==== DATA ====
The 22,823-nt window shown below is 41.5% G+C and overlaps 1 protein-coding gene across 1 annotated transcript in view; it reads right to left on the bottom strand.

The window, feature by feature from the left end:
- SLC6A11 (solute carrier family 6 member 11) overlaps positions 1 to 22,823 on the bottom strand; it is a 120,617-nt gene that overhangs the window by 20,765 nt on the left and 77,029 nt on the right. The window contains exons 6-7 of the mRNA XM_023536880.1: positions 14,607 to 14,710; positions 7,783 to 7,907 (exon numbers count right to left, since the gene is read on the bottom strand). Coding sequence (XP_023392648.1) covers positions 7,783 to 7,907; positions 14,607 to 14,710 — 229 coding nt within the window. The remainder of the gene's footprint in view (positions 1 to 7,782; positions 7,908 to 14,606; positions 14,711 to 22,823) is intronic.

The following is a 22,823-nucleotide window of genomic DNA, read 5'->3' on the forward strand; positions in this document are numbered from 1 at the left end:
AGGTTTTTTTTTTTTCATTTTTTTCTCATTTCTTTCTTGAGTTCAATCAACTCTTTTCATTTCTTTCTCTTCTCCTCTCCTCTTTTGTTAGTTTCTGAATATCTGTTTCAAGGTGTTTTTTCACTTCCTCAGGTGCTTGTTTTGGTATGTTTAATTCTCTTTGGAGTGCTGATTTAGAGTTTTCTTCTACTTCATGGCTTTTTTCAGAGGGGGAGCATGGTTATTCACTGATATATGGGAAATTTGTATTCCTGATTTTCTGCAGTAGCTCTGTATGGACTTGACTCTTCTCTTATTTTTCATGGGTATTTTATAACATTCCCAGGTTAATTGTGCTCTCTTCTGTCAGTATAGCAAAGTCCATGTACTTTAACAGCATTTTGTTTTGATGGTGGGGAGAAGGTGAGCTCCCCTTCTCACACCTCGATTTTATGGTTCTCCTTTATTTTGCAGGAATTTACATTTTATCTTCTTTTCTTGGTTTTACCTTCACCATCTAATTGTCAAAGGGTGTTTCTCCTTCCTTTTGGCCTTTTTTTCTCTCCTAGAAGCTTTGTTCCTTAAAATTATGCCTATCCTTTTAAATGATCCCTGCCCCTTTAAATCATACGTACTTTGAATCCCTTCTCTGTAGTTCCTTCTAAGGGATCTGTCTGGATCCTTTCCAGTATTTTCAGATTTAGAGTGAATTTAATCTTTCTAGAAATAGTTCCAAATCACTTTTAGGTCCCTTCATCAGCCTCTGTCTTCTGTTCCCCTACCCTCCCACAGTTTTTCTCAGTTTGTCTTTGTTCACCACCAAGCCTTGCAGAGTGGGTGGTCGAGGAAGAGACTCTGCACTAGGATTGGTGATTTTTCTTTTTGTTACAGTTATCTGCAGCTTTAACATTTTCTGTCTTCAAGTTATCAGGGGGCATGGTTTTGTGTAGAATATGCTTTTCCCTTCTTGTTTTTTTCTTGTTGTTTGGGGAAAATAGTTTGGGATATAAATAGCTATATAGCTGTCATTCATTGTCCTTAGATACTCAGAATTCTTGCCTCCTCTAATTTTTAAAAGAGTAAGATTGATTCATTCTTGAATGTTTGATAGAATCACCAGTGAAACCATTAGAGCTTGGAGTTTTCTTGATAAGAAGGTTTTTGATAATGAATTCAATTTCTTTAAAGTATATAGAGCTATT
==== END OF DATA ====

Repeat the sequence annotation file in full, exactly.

The 22,823-nt window shown below is 41.5% G+C and overlaps 1 protein-coding gene across 1 annotated transcript in view; it reads right to left on the bottom strand.

The window, feature by feature from the left end:
- SLC6A11 (solute carrier family 6 member 11) overlaps positions 1 to 22,823 on the bottom strand; it is a 120,617-nt gene that overhangs the window by 20,765 nt on the left and 77,029 nt on the right. The window contains exons 6-7 of the mRNA XM_023536880.1: positions 14,607 to 14,710; positions 7,783 to 7,907 (exon numbers count right to left, since the gene is read on the bottom strand). Coding sequence (XP_023392648.1) covers positions 7,783 to 7,907; positions 14,607 to 14,710 — 229 coding nt within the window. The remainder of the gene's footprint in view (positions 1 to 7,782; positions 7,908 to 14,606; positions 14,711 to 22,823) is intronic.

The following is a 22,823-nucleotide window of genomic DNA, read 5'->3' on the forward strand; positions in this document are numbered from 1 at the left end:
AGGTTTTTTTTTTTTCATTTTTTTCTCATTTCTTTCTTGAGTTCAATCAACTCTTTTCATTTCTTTCTCTTCTCCTCTCCTCTTTTGTTAGTTTCTGAATATCTGTTTCAAGGTGTTTTTTCACTTCCTCAGGTGCTTGTTTTGGTATGTTTAATTCTCTTTGGAGTGCTGATTTAGAGTTTTCTTCTACTTCATGGCTTTTTTCAGAGGGGGAGCATGGTTATTCACTGATATATGGGAAATTTGTATTCCTGATTTTCTGCAGTAGCTCTGTATGGACTTGACTCTTCTCTTATTTTTCATGGGTATTTTATAACATTCCCAGGTTAATTGTGCTCTCTTCTGTCAGTATAGCAAAGTCCATGTACTTTAACAGCATTTTGTTTTGATGGTGGGGAGAAGGTGAGCTCCCCTTCTCACACCTCGATTTTATGGTTCTCCTTTATTTTGCAGGAATTTACATTTTATCTTCTTTTCTTGGTTTTACCTTCACCATCTAATTGTCAAAGGGTGTTTCTCCTTCCTTTTGGCCTTTTTTTCTCTCCTAGAAGCTTTGTTCCTTAAAATTATGCCTATCCTTTTAAATGATCCCTGCCCCTTTAAATCATACGTACTTTGAATCCCTTCTCTGTAGTTCCTTCTAAGGGATCTGTCTGGATCCTTTCCAGTATTTTCAGATTTAGAGTGAATTTAATCTTTCTAGAAATAGTTCCAAATCACTTTTAGGTCCCTTCATCAGCCTCTGTCTTCTGTTCCCCTACCCTCCCACAGTTTTTCTCAGTTTGTCTTTGTTCACCACCAAGCCTTGCAGAGTGGGTGGTCGAGGAAGAGACTCTGCACTAGGATTGGTGATTTTTCTTTTTGTTACAGTTATCTGCAGCTTTAACATTTTCTGTCTTCAAGTTATCAGGGGGCATGGTTTTGTGTAGAATATGCTTTTCCCTTCTTGTTTTTTTCTTGTTGTTTGGGGAAAATAGTTTGGGATATAAATAGCTATATAGCTGTCATTCATTGTCCTTAGATACTCAGAATTCTTGCCTCCTCTAATTTTTAAAAGAGTAAGATTGATTCATTCTTGAATGTTTGATAGAATCACCAGTGAAACCATTAGAGCTTGGAGTTTTCTTGATAAGAAGGTTTTTGATAATGAATTCAATTTCTTTAAAGTATATAGAGCTATT